Sigismund von Kollonitsch; Kollonitz, Kollonic, Kollonics, Collonicz (born 30 May 1677 in Vienna, died 12 April 1751) was titular Bishop of Scutari, Bishop of Waitzen, and was from 1716 to 1722 Prince-Bishop of Vienna, then from 1722 to 1751 the first Prince-Archbishop of Vienna. He was raised in 1727 to the cardinalate by Pope Benedict XIII.
Sigismund was a son of Ulrich von Kollonitsch and was supported by his uncle, the Cardinal Prince-Primate of Hungary and Archbishop of Gran (Esztergom), Leopold Karl von Kollonitsch.
After attending the Jesuit Convocation in Neuhaus (Bohemia), he studied at the German College of Apollinaris in Rome and received his doctorate in theology. On 22 October 1699, he was ordained a priest, already a canon in Gran (Hungary) by 1700, and was consecrated titular Bishop of Scutari. From 1705, he was a Royal Hungarian Councillor and, from 14 October 1709, Bishop of Waitzen, where he founded the Piarists.
On 1 July 1716, he became the prince-bishop of Vienna. Together with Emperor Charles VI he petitioned Pope Clement XI to elevate Vienna to an archdiocese. The Prince-Bishop of Passau, Raymund Ferdinand von Rabatta, tried to prevent this, but on 6 March 1721, the Congregation in Rome agreed, and on 1 June 1722, the decision of the Consistory of Cardinals followed. On 14 February 1723, was that of Pope Innocent XIII in signing the Papal Bull Suprema dispositione, finally elevating Vienna. Kollonitsch then held the title of prince-archbishop, to whom the diocese of Wiener-Neustadt has been subordinated as suffragan. In 1729, the Viennese diocesan area was extended, when the area Under the Wienerwald (the parishes between Vienna and Wiener-Neustadt) was separated from the diocese of Passau.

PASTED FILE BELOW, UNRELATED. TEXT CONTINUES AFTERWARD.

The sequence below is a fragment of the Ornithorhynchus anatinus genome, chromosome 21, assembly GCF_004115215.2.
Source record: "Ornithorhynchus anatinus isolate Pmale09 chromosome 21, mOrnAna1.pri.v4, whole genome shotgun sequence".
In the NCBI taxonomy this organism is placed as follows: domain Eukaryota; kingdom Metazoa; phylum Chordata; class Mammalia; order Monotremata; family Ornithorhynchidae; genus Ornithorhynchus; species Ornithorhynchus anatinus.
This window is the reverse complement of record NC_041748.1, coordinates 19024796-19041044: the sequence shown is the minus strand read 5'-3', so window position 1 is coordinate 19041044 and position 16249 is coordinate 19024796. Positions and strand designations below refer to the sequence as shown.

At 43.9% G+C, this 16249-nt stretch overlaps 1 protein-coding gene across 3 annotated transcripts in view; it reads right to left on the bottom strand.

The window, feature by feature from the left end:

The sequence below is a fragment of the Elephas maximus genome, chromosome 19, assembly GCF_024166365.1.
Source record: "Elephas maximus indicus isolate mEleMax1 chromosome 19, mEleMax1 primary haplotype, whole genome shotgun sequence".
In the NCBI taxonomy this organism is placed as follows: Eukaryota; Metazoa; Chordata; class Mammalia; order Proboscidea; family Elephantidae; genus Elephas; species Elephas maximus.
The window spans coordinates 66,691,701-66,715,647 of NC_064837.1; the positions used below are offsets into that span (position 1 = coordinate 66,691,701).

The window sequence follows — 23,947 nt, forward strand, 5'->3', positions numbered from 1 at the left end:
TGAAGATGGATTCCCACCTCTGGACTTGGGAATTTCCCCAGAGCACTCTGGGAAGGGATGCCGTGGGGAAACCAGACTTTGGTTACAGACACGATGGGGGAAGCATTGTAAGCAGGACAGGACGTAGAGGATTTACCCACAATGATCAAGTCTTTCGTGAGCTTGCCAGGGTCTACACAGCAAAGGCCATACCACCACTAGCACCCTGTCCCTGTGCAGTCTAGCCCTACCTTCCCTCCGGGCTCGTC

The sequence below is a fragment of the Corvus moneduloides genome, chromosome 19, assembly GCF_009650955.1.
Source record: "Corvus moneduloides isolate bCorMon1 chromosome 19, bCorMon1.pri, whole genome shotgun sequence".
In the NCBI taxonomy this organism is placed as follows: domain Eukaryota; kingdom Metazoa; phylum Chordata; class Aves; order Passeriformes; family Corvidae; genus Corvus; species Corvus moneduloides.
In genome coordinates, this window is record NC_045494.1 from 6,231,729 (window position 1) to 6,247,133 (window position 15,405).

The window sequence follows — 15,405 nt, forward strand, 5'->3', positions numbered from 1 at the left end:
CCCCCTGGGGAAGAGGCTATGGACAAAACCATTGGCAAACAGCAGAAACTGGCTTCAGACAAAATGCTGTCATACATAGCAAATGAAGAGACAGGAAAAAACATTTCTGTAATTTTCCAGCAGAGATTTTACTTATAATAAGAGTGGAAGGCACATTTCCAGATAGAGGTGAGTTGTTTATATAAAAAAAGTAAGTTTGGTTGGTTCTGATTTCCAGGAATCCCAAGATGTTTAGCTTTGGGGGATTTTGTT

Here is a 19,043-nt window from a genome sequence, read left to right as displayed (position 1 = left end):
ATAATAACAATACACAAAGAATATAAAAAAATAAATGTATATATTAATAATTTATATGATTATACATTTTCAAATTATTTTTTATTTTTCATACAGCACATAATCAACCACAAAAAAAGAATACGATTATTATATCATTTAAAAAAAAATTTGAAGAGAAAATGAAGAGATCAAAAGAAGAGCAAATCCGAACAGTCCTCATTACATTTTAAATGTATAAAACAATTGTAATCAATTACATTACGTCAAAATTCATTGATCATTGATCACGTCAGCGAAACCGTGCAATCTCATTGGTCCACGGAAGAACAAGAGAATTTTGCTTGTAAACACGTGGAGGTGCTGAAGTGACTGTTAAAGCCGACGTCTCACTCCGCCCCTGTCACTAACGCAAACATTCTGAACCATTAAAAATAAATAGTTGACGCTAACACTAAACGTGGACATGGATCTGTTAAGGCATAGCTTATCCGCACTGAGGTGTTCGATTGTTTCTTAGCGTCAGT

He was elevated to the cardinalate by Pope Benedict XIII on 26 November 1727, and at the same time appointed cardinal-priest of Santi Marcellino e Pietro, in 1740 Kollonitsch changed to the titular church and became cardinal priest of San Crisogono. As early as 1747, he had been awarded the title Protector Germaniae by Emperor Francis I.
He was a zealous bishop who demanded of his priests participation in annual retreats and the wearing of clerical clothing. In 1719, he also introduced retreats for lay people. He increased the funds available for the creation of priests in St. Barbara and St. Stephan. In 1727, he acquired a palace in Wien-Landstraße, which he had converted into a poorhouse; this was enlarged in 1784 and adapted to the Invalidenhaus. In 1730, he conducted a general visitation of his diocese.
He also won the lawsuit with the cathedral chapter of St. Stephen, when the Pope gave him jurisdiction over the canons. In return, he raised in 1728 the cathedral provost, Joseph Heinrich Braitenbücher, to Vicar-General and Auxiliary Bishop.
Being the last of his family, he adopted in 1728 the son of the half-sister of his father Ladislaus Zay von Csömör. He appointed him heir to his dominions with the condition that he and all his descendants, with the complete omission of their former name and coat of arms, should be addressed only as Counts and Countesses von Kollonitsch.
He is buried in the episcopal tomb of St. Stephen's Cathedral in Vienna.